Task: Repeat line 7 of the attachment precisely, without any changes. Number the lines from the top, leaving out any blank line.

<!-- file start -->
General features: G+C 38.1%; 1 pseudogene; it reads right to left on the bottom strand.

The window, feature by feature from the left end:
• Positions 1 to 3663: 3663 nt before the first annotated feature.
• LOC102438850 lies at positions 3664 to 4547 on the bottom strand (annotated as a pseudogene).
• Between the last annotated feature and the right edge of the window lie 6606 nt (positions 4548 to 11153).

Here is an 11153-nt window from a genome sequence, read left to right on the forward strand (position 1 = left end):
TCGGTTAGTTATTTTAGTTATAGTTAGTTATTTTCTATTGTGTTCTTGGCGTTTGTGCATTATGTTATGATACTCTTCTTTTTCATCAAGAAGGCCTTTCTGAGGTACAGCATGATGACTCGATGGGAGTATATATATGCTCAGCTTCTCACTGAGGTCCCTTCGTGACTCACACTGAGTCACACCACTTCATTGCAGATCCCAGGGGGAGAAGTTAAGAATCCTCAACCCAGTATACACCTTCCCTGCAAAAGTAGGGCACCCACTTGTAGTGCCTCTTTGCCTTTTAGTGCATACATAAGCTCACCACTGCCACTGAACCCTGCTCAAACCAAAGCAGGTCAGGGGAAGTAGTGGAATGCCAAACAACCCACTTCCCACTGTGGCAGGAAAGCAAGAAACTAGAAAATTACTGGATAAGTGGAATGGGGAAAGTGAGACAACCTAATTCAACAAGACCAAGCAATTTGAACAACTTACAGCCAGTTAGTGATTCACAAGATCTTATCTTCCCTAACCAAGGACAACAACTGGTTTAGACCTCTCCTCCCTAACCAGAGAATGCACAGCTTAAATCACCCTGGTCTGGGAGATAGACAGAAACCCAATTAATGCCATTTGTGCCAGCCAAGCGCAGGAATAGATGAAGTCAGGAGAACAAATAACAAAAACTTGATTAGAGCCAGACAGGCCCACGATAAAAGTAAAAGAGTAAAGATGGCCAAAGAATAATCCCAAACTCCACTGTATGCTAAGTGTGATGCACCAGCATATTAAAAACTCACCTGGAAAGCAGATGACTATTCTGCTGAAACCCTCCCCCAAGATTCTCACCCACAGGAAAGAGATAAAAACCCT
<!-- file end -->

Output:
TCGGTTAGTTATTTTAGTTATAGTTAGTTATTTTCTATTGTGTTCTTGGCGTTTGTGCATTATGTTATGATACTCTTCTTTTTCATCAAGAAGGCCTTTCTGAGGTACAGCATGATGACTCGATGGGAGTATATATATGCTCAGCTTCTCACTGAGGTCCCTTCGTGACTCACACTGAGTCACACCACTTCATTGCAGATCCCAGGGGGAGAAGTTAAGAATCCTCAACCCAGTATACACCTTCCCTGCAAAAGTAGGGCACCCACTTGTAGTGCCTCTTTGCCTTTTAGTGCATACATAAGCTCACCACTGCCACTGAACCCTGCTCAAACCAAAGCAGGTCAGGGGAAGTAGTGGAATGCCAAACAACCCACTTCCCACTGTGGCAGGAAAGCAAGAAACTAGAAAATTACTGGATAAGTGGAATGGGGAAAGTGAGACAACCTAATTCAACAAGACCAAGCAATTTGAACAACTTACAGCCAGTTAGTGATTCACAAGATCTTATCTTCCCTAACCAAGGACAACAACTGGTTTAGACCTCTCCTCCCTAACCAGAGAATGCACAGCTTAAATCACCCTGGTCTGGGAGATAGACAGAAACCCAATTAATGCCATTTGTGCCAGCCAAGCGCAGGAATAGATGAAGTCAGGAGAACAAATAACAAAAACTTGATTAGAGCCAGACAGGCCCACGATAAAAGTAAAAGAGTAAAGATGGCCAAAGAATAATCCCAAACTCCACTGTATGCTAAGTGTGATGCACCAGCATATTAAAAACTCACCTGGAAAGCAGATGACTATTCTGCTGAAACCCTCCCCCAAGATTCTCACCCACAGGAAAGAGATAAAAACCCT